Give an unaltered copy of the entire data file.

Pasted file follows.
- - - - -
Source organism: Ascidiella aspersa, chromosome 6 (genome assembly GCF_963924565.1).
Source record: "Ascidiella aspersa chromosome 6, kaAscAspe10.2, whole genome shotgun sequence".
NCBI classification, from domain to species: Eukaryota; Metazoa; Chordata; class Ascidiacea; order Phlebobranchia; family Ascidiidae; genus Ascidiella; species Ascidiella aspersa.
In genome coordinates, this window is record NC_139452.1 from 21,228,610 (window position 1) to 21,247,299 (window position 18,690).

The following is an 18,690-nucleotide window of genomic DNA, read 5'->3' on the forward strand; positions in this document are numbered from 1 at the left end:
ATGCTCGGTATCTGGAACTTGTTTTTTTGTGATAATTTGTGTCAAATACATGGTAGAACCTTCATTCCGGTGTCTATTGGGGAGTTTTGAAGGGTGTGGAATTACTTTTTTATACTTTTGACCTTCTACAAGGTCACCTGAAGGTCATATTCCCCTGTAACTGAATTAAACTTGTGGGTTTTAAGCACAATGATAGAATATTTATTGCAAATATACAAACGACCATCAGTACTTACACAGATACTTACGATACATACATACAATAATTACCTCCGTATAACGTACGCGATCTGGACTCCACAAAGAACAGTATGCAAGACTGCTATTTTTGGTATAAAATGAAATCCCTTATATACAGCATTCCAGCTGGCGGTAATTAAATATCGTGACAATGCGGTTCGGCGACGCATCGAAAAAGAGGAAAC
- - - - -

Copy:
Source organism: Ascidiella aspersa, chromosome 6 (genome assembly GCF_963924565.1).
Source record: "Ascidiella aspersa chromosome 6, kaAscAspe10.2, whole genome shotgun sequence".
NCBI classification, from domain to species: Eukaryota; Metazoa; Chordata; class Ascidiacea; order Phlebobranchia; family Ascidiidae; genus Ascidiella; species Ascidiella aspersa.
In genome coordinates, this window is record NC_139452.1 from 21,228,610 (window position 1) to 21,247,299 (window position 18,690).

The following is an 18,690-nucleotide window of genomic DNA, read 5'->3' on the forward strand; positions in this document are numbered from 1 at the left end:
ATGCTCGGTATCTGGAACTTGTTTTTTTGTGATAATTTGTGTCAAATACATGGTAGAACCTTCATTCCGGTGTCTATTGGGGAGTTTTGAAGGGTGTGGAATTACTTTTTTATACTTTTGACCTTCTACAAGGTCACCTGAAGGTCATATTCCCCTGTAACTGAATTAAACTTGTGGGTTTTAAGCACAATGATAGAATATTTATTGCAAATATACAAACGACCATCAGTACTTACACAGATACTTACGATACATACATACAATAATTACCTCCGTATAACGTACGCGATCTGGACTCCACAAAGAACAGTATGCAAGACTGCTATTTTTGGTATAAAATGAAATCCCTTATATACAGCATTCCAGCTGGCGGTAATTAAATATCGTGACAATGCGGTTCGGCGACGCATCGAAAAAGAGGAAAC